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From Wikipedia, the free encyclopedia

Jason Witten
refer to caption
Witten with the Cowboys in 2017
No. 82
Position:Tight end
Personal information
Born: (1982-05-06) May 6, 1982 (age 39)
Washington, D.C.
Height:6 ft 6 in (1.98 m)
Weight:263 lb (119 kg)
Career information
High school:Elizabethton
(Elizabethton, Tennessee)
College:Tennessee
NFL Draft:2003 / Round: 3 / Pick: 69
Career history
As a player:
As a coach:
Career highlights and awards
Career NFL statistics
Receptions:1,228
Receiving yards:13,046
Receiving touchdowns:74
Player stats at NFL.com · PFR

Christopher Jason Witten (born May 6, 1982) is a former American football tight end who played primarily for the Dallas Cowboys of the National Football League (NFL). He played college football for the University of Tennessee, and was drafted by the Dallas Cowboys in the third round of the 2003 NFL Draft. Witten ranks second in all-time career receptions and receiving yards by an NFL tight end, trailing only Tony Gonzalez. Initially retiring in 2018, he became a color analyst for ESPN's Monday Night Football.

Early life

Witten has one cousin, Triston whitten, two older brothers, Ryan and Shawn who were raised in Washington D.C., but attended Elizabethton High School in Elizabethton, Tennessee.[1] Witten's father, a 6'8", 300 lb. mailman, became addicted to alcohol and drugs when Witten was 6 and became abusive toward Witten's mother, Kim, and Witten's older brothers.[2] When Witten was 11, he moved to Elizabethton to live with his grandparents.[3] His grandfather, Dave Rider, was the coach of the football team where Witten was a two-way player, playing linebacker and tight end.[4]

Witten became a three-year starter playing both linebacker and tight end, while helping his team reach the state semi-finals three times. As a senior linebacker, he finished the season with 163 tackles (registering a career school record 450), nine sacks, two interceptions, five forced fumbles, three fumble recoveries, and two blocked kicks. That year, he received several accolades: All-American, All-State (also as a junior), USA Today Player of the Year for Tennessee, East Tennessee Player of the Year, Region Defensive Player of the Year and runner-up for the Mr. Football award.[5] He had 26 receptions and 14 touchdowns on offense. He also played basketball, where he averaged 15 points and 12 rebounds per game.

College career

In 2000, Witten accepted a scholarship to the University of Tennessee, with the promise from head coach Phillip Fulmer that he would be played at defensive end. Witten began his first year playing special teams and also saw time as a second-string defensive end.[6]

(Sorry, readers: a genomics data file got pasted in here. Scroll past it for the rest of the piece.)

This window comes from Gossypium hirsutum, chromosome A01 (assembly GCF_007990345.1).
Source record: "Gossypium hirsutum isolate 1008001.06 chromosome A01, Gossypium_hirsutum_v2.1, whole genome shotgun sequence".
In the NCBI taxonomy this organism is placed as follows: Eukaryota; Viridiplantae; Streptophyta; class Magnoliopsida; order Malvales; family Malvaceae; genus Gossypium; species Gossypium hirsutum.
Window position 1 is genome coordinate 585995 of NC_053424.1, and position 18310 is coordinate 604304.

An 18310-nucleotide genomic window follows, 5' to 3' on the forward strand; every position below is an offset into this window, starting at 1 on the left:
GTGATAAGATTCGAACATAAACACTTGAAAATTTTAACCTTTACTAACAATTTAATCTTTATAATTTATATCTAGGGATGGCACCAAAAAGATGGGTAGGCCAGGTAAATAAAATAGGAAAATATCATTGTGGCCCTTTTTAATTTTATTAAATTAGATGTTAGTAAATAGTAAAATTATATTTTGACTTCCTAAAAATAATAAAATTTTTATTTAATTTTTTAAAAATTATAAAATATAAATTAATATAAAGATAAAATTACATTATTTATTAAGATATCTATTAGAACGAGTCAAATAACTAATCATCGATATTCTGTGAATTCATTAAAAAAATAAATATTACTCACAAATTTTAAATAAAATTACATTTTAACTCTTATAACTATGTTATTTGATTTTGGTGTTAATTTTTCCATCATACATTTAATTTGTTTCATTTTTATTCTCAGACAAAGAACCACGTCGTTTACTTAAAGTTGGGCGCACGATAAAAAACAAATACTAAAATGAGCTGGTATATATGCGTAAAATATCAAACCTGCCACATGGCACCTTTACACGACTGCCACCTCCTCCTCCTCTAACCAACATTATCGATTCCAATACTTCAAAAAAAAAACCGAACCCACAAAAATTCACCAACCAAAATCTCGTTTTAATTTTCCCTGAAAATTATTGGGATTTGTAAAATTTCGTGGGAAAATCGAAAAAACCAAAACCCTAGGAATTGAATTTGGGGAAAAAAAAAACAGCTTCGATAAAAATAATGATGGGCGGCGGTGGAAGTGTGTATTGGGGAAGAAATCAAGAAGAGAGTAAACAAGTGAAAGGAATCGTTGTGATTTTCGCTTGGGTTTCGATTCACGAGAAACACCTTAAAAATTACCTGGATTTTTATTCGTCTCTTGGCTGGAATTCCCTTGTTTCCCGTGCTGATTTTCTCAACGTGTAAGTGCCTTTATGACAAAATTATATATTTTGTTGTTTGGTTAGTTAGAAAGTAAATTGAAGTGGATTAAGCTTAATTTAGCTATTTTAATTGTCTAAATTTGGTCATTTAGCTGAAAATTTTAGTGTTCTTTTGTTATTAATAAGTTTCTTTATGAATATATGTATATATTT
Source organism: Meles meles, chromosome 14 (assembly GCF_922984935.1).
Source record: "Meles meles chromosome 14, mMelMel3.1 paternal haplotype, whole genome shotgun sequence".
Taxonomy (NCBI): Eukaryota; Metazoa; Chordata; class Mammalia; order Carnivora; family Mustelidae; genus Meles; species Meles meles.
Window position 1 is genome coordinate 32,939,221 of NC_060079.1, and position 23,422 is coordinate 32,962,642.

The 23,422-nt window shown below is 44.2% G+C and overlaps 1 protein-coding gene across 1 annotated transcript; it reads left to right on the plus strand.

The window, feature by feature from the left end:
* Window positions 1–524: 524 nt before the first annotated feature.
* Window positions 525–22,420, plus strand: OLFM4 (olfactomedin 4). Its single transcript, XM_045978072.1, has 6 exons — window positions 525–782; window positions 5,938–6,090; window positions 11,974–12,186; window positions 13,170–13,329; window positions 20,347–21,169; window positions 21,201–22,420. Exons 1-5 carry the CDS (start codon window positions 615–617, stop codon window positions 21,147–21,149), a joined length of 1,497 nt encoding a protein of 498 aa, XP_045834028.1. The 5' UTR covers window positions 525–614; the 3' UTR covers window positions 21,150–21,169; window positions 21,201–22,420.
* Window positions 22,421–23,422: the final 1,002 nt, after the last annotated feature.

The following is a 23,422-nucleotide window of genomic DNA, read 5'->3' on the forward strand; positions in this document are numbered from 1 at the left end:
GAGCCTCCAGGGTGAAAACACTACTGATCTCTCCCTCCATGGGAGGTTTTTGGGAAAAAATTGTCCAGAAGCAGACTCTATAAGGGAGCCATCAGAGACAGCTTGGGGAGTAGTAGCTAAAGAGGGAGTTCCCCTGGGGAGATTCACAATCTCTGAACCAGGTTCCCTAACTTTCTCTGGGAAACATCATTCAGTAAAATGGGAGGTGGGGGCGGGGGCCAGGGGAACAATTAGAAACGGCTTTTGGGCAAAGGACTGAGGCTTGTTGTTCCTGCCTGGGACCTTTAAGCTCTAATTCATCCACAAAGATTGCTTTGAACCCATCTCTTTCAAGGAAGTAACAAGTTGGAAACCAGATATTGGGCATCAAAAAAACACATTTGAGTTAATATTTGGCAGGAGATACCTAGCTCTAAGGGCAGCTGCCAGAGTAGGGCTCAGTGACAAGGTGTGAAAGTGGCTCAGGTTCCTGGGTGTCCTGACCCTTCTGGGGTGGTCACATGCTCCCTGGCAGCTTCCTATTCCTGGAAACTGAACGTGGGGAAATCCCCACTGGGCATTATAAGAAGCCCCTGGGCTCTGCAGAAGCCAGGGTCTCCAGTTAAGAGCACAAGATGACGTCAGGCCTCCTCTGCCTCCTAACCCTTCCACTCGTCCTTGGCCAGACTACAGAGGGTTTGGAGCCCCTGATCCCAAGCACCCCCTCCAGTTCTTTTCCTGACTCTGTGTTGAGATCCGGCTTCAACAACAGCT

After injuries impacted the depth at the tight end position, he was moved to the offensive side midway through the season. Although Witten did not agree with the change and even considered transferring, he eventually came around and was used primarily as a blocker while he learned the position. He also started in his first two games.[7] As a freshman, he recorded one reception on the season, which went for 11 yards in a 70–3 victory over Louisiana–Monroe.[8]

Witten started three games as a sophomore, catching 28 passes for 293 yards and two touchdowns.[9] He scored his first collegiate touchdown in a 35–24 victory over Alabama.[10] As a junior, he had a breakout year, setting school records for a tight end in receptions (39) and receiving yards (493) with five touchdowns, including one of the most memorable receptions in school history, a game-winning touchdown in the sixth overtime against Arkansas.[11][12] He received All-SEC (SEC) and Academic All-SEC honors after leading the conference's tight ends in receptions and receiving yards.[13]

Even though he decided to enter the NFL Draft after his junior season and had played the position in only 20 games, Witten left ranked third all-time among the school's tight ends with 68 career receptions and fourth all-time with 797 receiving yards.[14]

Professional career

Pre-draft measurables
Height Weight Arm length Hand size 40-yard dash Vertical jump Broad jump Bench press
6 ft 5+34 in
(1.97 m)
264 lb
(120 kg)
32+12 in
(0.83 m)
9+78 in
(0.25 m)
4.65 s 31 in
(0.79 m)
9 ft 2 in
(2.79 m)
25 reps
All values from NFL Combine[15]

Dallas Cowboys

2003 season

Witten was selected by the Dallas Cowboys in the third round with the 69th overall pick in the 2003 NFL Draft.[16] Although the Cowboys had a first-round grade on him, when their turn came in the first and second rounds, they selected cornerback Terrence Newman and Al Johnson based on team needs.[17] Undrafted free agent Tony Romo was another rookie who also arrived in Dallas in 2003 and would go on to become Witten's teammate throughout their careers, as well as his roommate during future team training camps and travel games.